Terminology and conceptual approaches to setting nutrient recommendations
From the time of their first issue in the 1940s and throughout the next 50 years, the concepts and ter-minology of RDAs remained unchanged. The basis on which these RDAs were built was the statistical distri-bution of individual requirements to prevent defi-ciency criteria for the target nutrient. The peak of the curve of the Gaussian distributions of such require-ments is the “average requirement,” with half the population having requirements above this value and the other half having lower requirements. The RDA was taken to be a point on that distribution that was equal to the mean or “average requirements” plus 2 standard deviations (SDs) (Figure 7.1). By setting the recommendation close to the upper end of the distri-bution of individual requirements, the needs of most of the population would be met. If the standard were set to meet the apparent needs of almost everyone, the resultant value would be so high as to be unattainable at population level.
Figure 7.1 Frequency distribution of individual requirements for a nutrient. (a) The mean minus a notional 2 standard deviations (SDs); intakes below this will be inadequate for nearly all of the population. (b) The mean; the midpoint of the population’s requirement. (c) The mean plus a notional 2 SDs; the intake that is adequate for nearly all of the population. Note that, in practice, because insufficient data exist to establish reliable means and SDs for many nutrient requirements, the reference intakes describing the points a and c on the curve are generally set, in the case of a, at the level that is judged to prevent the appearance of signs of deficiency (biochemical or clinical), and, in the case of c, at the level above which all individuals appear to be adequately supplied. Thus, it is unlikely that even 2.5% of the popula-tion would not achieve adequacy at intake level c.
If the standard were set at the point of the average of all individual require-ments, then half the population would have require-ments in excess of the standard. In a normal distribu-tion, some 2.5% of points lie at the upper and lower tails outside that range of the mean plus or minus 2 SDs.
Thus, by setting the RDA to this point of the mean plus 2 SDs, we are setting the standard for 97.5% of the population. The consumption of most nutrients at levels somewhat greater than actually required is generally not harmful; hence, setting rec-ommendations at the population average require-ment plus a notional 2 SDs is logical if the aim is to describe an intake that is adequate for almost every-one. However, this is spectacularly inappropriate in the case of recommendations for energy intake, since even relatively small imbalances in energy intake over expenditure will lead, over time, to overweight and ultimately obesity, an increasing problem in most populations. Recommendations for energy intake are therefore given only as the estimated population average requirement.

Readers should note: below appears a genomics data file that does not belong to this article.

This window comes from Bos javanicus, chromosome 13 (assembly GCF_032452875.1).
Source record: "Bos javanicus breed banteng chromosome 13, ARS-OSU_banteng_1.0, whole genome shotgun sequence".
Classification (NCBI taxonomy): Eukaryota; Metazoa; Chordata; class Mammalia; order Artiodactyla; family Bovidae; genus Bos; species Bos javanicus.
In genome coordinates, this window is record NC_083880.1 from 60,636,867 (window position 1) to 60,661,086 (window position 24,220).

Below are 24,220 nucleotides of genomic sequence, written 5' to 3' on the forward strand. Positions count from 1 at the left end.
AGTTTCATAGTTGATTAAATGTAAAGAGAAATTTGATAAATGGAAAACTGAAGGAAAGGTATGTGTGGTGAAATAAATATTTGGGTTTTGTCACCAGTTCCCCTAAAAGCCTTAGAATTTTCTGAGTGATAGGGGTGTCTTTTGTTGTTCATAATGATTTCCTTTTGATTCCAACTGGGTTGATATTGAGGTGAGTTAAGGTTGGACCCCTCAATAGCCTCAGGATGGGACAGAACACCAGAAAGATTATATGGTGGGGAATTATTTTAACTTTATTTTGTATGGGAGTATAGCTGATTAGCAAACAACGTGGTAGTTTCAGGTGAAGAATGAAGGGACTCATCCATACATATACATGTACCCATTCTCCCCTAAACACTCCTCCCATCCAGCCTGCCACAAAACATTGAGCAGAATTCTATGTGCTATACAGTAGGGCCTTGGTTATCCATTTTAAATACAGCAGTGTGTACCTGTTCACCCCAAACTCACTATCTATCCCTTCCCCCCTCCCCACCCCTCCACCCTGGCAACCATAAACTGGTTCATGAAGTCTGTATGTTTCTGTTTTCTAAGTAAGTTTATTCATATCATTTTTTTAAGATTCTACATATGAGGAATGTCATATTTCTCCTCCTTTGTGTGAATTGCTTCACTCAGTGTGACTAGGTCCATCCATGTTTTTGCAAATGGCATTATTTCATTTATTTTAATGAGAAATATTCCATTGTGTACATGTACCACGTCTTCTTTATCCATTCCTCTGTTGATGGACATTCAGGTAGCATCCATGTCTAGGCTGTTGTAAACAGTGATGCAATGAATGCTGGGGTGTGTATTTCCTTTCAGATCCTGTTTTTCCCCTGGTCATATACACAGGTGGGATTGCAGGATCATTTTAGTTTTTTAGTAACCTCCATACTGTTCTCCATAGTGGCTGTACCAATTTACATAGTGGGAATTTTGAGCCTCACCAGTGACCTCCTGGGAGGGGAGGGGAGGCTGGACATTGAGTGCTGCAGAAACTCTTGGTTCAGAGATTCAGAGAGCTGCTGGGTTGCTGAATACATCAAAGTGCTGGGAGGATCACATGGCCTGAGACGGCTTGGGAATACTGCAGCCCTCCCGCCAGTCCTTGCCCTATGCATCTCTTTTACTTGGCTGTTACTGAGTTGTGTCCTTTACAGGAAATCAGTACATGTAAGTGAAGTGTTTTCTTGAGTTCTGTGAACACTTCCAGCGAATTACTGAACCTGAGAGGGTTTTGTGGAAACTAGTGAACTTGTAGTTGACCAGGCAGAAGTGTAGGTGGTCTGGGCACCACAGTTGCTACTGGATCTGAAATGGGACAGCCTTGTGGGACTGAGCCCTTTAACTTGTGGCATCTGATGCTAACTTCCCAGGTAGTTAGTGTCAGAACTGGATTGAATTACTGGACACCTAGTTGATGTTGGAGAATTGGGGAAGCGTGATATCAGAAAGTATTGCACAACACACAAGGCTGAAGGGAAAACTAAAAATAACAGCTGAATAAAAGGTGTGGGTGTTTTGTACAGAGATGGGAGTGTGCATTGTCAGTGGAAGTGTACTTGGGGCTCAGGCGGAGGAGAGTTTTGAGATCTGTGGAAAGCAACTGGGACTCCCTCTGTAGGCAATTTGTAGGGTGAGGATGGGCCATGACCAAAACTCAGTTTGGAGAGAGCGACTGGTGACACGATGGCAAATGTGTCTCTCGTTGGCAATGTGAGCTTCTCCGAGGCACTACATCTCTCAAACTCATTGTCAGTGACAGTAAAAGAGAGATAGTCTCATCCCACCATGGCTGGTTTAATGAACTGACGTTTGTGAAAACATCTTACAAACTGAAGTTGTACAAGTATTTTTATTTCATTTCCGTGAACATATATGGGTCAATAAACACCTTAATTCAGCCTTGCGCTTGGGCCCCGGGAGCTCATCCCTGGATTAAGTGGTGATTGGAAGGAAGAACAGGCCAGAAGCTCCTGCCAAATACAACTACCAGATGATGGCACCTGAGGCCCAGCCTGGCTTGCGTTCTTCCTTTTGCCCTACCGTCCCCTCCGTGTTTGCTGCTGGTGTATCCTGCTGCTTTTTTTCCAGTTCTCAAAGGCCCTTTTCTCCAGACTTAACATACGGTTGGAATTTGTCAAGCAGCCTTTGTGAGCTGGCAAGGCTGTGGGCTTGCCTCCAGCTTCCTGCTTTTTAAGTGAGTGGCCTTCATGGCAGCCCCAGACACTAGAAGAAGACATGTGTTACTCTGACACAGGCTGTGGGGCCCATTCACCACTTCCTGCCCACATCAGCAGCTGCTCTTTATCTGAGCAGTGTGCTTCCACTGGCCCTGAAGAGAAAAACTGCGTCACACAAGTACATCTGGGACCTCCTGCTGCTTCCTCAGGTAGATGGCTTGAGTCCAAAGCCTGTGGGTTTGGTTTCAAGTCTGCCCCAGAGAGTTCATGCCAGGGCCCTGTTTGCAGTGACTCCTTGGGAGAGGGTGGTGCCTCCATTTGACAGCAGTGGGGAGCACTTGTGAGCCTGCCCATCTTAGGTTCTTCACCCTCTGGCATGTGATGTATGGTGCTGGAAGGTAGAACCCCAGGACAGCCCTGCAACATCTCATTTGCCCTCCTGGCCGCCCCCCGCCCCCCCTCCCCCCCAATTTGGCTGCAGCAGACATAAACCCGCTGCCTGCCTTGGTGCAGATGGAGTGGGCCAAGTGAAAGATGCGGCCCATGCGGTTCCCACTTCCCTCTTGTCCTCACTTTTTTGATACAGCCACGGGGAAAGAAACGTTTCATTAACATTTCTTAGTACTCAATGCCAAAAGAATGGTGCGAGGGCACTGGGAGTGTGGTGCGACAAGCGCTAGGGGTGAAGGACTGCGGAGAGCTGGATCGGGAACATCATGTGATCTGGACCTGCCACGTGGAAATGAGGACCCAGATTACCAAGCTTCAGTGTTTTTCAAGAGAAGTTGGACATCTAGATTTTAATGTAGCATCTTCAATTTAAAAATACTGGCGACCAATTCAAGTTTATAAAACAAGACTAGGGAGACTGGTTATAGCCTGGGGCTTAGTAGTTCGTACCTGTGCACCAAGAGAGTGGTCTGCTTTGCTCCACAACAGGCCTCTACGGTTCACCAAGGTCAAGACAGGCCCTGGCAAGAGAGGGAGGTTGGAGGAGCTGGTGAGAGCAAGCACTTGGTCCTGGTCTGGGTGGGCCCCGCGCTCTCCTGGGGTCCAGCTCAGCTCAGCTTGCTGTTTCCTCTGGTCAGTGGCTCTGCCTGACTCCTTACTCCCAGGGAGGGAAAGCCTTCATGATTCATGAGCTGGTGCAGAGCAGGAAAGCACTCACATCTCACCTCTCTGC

Thus, for almost half a century, these were the terms used and the underlying conceptual approaches.
Two basic changes occurred with regard to terminol-ogy. The first was that the term “recommended dietary allowance” was altered and the second was that new terms were introduced so that the adequacy of diets could be evaluated from several perspectives. The reason for changing the terminology was in effect to re-emphasize some of the basic concepts underlying the term RDA. “Recommended” has a prescriptive air about it and there were concerns that consumers might see this as something that had to be met daily and met precisely. The term “allowance” reinforces the perception of a prescriptive approach. Thus, the UK adopted the term dietary reference value (DRV), the EU introduced the term population reference intake (PRI), the USA and Canada introduced the term dietary reference intake (DRI), and Australia and New Zealand now use the term nutrient intake value (NIV). All are precisely equivalent to the origi-nal concept of the RDA, a term that many countries prefer to continue to use.
Two new terms were introduced: a minimum requirement and a safe upper level. The minimum requirement represents the average requirement minus 2 SDs (point a in Figure 7.1). A definition describing this point is given in Figure 7.1 along with the various terms used to define this point. The concept of an upper safe limit of intake has gained importance in view of the increased opportu-nity for people to consume high levels of nutrients from fortified foods or supplements. The recently revised US DRI set “tolerable upper intake” levels (ULs) that are judged to be the highest level of nutri-ent intake that is likely to pose no risk of adverse health effects in almost all individuals in a group. The current European and UK recommendations also address this concern in the case of those nutrients for which toxic levels have been reported. The terms used by different recommending bodies to describe the various points on the distribution of individual requirements for a nutrient., while precise definitions may be found in the relevant pub-lications referred to.